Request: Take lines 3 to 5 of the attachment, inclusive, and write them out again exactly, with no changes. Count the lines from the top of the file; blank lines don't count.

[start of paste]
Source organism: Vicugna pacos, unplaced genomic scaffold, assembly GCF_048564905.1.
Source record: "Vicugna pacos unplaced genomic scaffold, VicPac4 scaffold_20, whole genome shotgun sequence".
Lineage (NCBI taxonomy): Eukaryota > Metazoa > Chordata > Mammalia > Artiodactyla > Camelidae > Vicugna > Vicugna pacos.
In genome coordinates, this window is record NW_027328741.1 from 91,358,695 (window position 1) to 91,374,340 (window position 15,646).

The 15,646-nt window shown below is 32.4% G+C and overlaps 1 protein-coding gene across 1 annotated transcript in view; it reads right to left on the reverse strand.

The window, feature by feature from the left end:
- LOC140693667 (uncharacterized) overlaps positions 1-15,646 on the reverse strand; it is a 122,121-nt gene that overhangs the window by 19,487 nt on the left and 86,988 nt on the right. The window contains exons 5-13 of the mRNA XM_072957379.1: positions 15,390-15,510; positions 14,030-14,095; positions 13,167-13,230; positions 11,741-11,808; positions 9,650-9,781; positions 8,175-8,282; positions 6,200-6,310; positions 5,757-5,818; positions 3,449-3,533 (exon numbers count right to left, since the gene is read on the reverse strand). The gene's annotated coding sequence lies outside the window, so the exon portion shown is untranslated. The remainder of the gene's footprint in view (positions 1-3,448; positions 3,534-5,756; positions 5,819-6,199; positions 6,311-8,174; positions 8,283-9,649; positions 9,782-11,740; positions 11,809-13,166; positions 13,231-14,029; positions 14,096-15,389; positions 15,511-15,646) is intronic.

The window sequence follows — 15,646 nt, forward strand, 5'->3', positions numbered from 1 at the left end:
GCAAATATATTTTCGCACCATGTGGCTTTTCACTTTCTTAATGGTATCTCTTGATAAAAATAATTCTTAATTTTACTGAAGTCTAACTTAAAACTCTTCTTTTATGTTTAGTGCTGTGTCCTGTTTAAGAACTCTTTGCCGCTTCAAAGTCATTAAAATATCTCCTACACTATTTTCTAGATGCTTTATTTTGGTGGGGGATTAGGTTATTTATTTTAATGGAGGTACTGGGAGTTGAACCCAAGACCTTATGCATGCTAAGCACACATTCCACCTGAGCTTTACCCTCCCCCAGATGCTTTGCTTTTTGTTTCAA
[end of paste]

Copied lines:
Lineage (NCBI taxonomy): Eukaryota > Metazoa > Chordata > Mammalia > Artiodactyla > Camelidae > Vicugna > Vicugna pacos.
In genome coordinates, this window is record NW_027328741.1 from 91,358,695 (window position 1) to 91,374,340 (window position 15,646).

The 15,646-nt window shown below is 32.4% G+C and overlaps 1 protein-coding gene across 1 annotated transcript in view; it reads right to left on the reverse strand.